Seal of the Senate of the State of Texas Welcome to the Official Website for the Texas Senate
Seal of the Senate of the State of Texas
Welcome to the official website for the
Texas Senate
April 20, 2009
(512) 463-0300


Sen. Hegar
Senator Glenn Hegar of Katy said his bill would clarify the insurance regulatory system in Texas.

(AUSTIN) — The Senate approved a measure on Monday that would continue the operation of the Texas Department of Insurance, but makes some reforms to the operation of that agency. Each state agency must go through the Sunset process, where lawmakers review the functions and roles of an agency and make necessary changes, and this year it was TDI's turn. "There is no magic formula for lowering insurance rates, and no type of regulatory system can automatically lower rates or premiums in Texas, unfortunately," said bill author Senator Glenn Hegar of Katy. "This bill better defines the file-and-use system, with stronger prior approval protections as a back drop, to bring greater stability and consistent regulation in Texas."

The bill, SB 1007, looks to clarify the process under which insurance rate changes are approved. Under the current system, insurance companies file rate changes with TDI, then implement those changes while the agency reviews them. Hegar said the current system is confusing, causing nearly all insurance writers to operate under a quasi-prior approval system, where insurers would negotiate with TDI officials to determine whether or not a rate would be approved. SB 1007 would clarify under what circumstances the commissioner could place an insurer under a prior approval system and would require him or her to approve or disapprove rate changes within 30 days.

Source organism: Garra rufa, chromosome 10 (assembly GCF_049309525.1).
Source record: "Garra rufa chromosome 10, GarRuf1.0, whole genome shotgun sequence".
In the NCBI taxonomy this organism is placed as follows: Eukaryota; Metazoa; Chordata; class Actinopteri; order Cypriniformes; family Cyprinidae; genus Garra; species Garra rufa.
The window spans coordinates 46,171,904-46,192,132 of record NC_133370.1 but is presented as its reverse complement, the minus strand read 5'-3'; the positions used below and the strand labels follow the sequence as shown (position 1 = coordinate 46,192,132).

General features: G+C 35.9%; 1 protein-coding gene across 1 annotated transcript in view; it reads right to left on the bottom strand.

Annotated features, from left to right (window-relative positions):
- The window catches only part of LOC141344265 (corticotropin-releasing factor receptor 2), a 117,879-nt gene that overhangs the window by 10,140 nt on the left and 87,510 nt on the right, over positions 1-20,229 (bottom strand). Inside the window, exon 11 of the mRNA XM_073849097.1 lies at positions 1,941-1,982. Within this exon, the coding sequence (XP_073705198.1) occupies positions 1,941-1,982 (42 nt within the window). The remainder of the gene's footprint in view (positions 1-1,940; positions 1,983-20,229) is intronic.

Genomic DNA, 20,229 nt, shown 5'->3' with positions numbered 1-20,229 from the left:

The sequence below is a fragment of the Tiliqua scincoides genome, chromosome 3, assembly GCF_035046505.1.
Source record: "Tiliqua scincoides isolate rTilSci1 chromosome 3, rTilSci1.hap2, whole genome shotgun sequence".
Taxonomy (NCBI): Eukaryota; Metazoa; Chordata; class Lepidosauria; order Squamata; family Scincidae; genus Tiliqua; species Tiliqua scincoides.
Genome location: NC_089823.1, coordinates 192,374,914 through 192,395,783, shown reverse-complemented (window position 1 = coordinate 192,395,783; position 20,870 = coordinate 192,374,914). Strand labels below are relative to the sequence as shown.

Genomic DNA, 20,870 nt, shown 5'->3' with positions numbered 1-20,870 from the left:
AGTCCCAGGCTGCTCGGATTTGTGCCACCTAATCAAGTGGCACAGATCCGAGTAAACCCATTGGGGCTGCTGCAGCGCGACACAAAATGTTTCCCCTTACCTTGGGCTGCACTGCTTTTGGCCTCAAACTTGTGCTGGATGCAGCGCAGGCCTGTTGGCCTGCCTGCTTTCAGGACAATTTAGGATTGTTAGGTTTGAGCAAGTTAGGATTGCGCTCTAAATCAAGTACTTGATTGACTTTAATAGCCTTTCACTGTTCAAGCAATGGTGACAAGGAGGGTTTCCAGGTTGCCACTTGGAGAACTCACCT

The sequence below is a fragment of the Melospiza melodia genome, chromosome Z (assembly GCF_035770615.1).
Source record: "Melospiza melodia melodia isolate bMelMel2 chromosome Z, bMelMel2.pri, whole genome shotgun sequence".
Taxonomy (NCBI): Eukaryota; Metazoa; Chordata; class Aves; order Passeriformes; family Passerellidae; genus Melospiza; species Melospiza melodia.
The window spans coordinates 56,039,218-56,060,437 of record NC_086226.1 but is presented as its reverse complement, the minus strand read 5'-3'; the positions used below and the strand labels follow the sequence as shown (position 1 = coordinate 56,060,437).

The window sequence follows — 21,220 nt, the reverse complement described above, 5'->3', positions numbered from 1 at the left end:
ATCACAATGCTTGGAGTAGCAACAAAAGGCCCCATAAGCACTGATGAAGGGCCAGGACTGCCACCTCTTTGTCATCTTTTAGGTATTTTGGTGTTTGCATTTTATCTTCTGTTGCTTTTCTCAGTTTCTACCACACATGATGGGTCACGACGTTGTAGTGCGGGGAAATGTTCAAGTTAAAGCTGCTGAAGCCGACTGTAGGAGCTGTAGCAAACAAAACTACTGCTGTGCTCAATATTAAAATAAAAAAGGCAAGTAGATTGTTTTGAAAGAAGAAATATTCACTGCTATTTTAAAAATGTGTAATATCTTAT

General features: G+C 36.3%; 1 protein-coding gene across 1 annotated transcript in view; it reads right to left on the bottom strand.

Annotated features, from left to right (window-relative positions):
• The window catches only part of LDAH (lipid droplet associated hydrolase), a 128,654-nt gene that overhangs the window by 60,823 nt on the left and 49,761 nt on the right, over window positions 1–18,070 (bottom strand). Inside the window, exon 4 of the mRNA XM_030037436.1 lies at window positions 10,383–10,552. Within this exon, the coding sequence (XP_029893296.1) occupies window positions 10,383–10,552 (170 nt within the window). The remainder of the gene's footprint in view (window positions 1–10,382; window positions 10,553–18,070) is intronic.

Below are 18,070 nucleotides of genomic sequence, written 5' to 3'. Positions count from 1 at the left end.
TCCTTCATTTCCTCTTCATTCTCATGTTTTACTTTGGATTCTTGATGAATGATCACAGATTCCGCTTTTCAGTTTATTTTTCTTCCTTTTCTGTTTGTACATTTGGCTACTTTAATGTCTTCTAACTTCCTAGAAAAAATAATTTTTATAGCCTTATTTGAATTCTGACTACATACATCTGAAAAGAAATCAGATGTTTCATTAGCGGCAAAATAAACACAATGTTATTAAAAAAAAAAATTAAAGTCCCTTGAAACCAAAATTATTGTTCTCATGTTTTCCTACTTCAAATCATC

The bill was amended to shorten the agency's sunset period, from the usual 12 years to six. Another amendment would create penalties for insurers who seek to drag out the approval process through lengthy appeals. If an insurer's rate change is rejected by TDI for being excessive or discriminatory, the company has 60 to 90 days to refile a new rate. During that time period, interest penalties equal to six percent plus the prime rate are levied on the disapproved rate. If the insurer still refuses to roll back that rate, the interest on the rates is increased to 18 percent, payable back to consumers if the hearing and appeals process confirms the state's decision.

The bill now heads over to the House for further consideration.

The Senate will reconvene Tuesday, April 21 at 11 a.m.

Session video and all other Senate webcast recordings can be accessed from the Senate website's Audio/Video Archive.